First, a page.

A Civil War veteran, John Tucker (1845-1902) was eighteen when he was gravely wounded at the Battle of Chancellorsville. In 1875, at age thirty, he went to work for Sarah’s father on a short-term commitment. He ended up staying with the family for the next twenty-seven years, until his death in 1902.
At the Jewett home, John Tucker had a host of responsibilities: meeting Sarah Orne Jewett at the train station; advising the Jewett sisters about the care of their beloved horses, road conditions, firewood, and straw supply; going along with Sarah as she explored pathways; taking the mail. He had once assisted Sarah’s father, Dr. Jewett, as he set a local boy’s broken leg.
In Sarah’s letters, his continuous presence is felt, and the family relied on him a great deal. In turn, he seems to have been treated as family. After her father died, Sarah wrote of being very fond of John Tucker and enjoying his company because it reminded her of the days when her father was alive.
With a wide range of responsibilities, John Tucker seemed to share Sarah’s affinity for her horses. The below is from a Jewett short story, but the character of John seems likely to be based on Tucker:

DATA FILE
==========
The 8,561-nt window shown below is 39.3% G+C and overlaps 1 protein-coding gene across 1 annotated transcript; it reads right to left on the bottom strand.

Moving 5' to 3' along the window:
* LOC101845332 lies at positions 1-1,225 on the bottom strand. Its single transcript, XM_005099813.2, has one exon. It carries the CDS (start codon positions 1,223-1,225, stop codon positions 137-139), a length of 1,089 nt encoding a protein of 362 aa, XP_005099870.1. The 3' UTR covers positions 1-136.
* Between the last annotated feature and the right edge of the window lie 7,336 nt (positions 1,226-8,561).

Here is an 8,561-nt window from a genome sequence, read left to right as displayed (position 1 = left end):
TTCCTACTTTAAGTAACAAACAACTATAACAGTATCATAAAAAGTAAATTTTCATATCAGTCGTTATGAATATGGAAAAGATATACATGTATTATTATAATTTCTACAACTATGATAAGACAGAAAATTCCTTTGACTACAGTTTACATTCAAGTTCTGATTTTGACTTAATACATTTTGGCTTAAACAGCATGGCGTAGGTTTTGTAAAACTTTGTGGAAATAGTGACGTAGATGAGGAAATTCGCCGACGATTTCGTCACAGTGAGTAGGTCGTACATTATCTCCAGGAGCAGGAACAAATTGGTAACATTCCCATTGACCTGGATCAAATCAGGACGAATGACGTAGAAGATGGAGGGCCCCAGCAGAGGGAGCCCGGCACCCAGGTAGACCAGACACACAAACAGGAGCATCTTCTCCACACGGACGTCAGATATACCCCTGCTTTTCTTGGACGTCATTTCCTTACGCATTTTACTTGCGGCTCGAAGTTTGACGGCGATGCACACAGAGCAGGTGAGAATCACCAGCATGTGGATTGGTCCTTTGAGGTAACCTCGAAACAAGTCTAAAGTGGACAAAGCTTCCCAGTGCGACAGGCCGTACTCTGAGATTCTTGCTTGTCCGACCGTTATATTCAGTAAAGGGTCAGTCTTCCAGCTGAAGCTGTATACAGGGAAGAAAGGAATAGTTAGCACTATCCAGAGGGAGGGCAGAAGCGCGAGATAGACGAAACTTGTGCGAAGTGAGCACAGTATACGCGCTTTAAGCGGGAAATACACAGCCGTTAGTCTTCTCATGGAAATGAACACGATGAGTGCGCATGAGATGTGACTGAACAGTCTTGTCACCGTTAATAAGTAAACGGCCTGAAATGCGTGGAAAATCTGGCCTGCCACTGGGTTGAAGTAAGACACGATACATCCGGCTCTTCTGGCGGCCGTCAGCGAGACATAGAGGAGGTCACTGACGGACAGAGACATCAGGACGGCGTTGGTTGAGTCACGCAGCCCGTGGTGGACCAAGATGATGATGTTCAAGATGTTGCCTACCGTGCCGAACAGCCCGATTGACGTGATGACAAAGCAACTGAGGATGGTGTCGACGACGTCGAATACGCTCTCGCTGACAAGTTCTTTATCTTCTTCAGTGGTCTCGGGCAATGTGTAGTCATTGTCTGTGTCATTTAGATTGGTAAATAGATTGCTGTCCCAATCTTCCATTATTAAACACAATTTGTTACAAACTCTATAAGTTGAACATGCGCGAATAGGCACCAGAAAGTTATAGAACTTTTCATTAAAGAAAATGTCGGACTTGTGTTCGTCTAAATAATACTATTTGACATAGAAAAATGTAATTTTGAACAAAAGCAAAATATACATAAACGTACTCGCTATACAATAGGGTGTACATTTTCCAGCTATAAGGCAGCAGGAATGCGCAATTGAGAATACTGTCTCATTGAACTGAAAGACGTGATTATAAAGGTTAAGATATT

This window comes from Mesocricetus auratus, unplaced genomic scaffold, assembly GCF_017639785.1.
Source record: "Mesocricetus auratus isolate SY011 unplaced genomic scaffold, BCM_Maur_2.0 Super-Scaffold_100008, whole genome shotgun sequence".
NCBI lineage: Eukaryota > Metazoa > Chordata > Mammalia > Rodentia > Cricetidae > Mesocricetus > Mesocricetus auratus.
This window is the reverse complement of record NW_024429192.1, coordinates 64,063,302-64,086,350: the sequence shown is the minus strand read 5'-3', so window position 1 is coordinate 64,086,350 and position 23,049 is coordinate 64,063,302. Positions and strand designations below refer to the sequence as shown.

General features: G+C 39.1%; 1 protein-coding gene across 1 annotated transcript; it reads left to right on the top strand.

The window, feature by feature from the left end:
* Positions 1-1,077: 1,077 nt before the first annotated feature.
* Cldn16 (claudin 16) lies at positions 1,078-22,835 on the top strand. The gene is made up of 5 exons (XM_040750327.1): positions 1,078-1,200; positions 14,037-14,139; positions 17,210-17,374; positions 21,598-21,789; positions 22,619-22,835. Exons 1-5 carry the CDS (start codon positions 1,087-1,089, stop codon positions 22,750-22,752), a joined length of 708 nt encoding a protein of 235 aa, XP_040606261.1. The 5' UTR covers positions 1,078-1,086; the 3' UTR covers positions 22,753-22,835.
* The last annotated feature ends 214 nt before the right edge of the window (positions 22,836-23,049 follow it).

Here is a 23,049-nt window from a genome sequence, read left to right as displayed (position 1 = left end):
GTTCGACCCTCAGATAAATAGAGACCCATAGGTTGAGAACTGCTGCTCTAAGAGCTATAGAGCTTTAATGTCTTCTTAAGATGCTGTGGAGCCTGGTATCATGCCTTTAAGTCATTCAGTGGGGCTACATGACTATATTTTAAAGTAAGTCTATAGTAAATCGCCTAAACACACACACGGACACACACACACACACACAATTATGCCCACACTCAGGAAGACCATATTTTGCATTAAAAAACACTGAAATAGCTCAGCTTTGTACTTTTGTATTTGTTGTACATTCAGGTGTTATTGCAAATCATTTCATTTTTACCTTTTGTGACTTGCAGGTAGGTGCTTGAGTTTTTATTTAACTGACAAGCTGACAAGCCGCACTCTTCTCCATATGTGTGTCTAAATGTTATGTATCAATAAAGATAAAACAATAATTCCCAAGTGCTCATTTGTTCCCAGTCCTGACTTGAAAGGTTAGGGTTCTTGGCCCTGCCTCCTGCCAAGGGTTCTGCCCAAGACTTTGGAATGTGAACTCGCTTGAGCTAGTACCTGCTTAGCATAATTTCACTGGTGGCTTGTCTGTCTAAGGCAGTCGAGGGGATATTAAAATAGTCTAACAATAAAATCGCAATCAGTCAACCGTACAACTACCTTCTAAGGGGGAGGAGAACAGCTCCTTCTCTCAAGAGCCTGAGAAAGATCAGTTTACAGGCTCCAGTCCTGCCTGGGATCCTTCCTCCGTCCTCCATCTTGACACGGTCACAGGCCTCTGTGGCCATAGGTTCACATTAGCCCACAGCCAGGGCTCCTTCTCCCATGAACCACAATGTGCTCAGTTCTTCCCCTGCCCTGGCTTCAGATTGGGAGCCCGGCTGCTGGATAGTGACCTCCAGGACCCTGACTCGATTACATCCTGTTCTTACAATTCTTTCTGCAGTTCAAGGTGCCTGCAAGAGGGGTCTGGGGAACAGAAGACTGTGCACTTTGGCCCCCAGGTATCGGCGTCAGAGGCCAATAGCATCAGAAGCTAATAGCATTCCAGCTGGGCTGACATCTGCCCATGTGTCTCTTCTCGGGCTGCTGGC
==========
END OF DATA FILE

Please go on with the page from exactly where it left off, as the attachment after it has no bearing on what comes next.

“I had mounted the corner of a grain-bin in the stable, and sat there swinging one foot and idly watching John, an old soldier and the master-of-horse, who was devoting an hour of leisure to the princess of the stable. She blinked her eyes in the spring sunlight that streamed in across the stable floor and lifted tenderly a forefoot that had once been lame. This foot was apt to draw attention to itself, as if former comfortable rubbings were still remembered. I could not disguise the truth, as I looked at her, that she was no longer young, but I flattered myself that she might be good for many years yet.
John brushed and smoothed her silky chestnut coat again and again, and carefully picked the few tangles out of her thin mane; flicked at her sharp ears, and then, holding her firmly by the nose, stood looking her full in the face with an abstract air. At last she gently moved and glanced round at an imaginary fly. She was full of feminine subterfuges; none of the other horses appealed as she did to John’s gallantry, and she gained many attentions and advantages beyond her rightful currycombing and rubbing down.” – Sarah Orne Jewett (“Peachtree Joe,” 1893)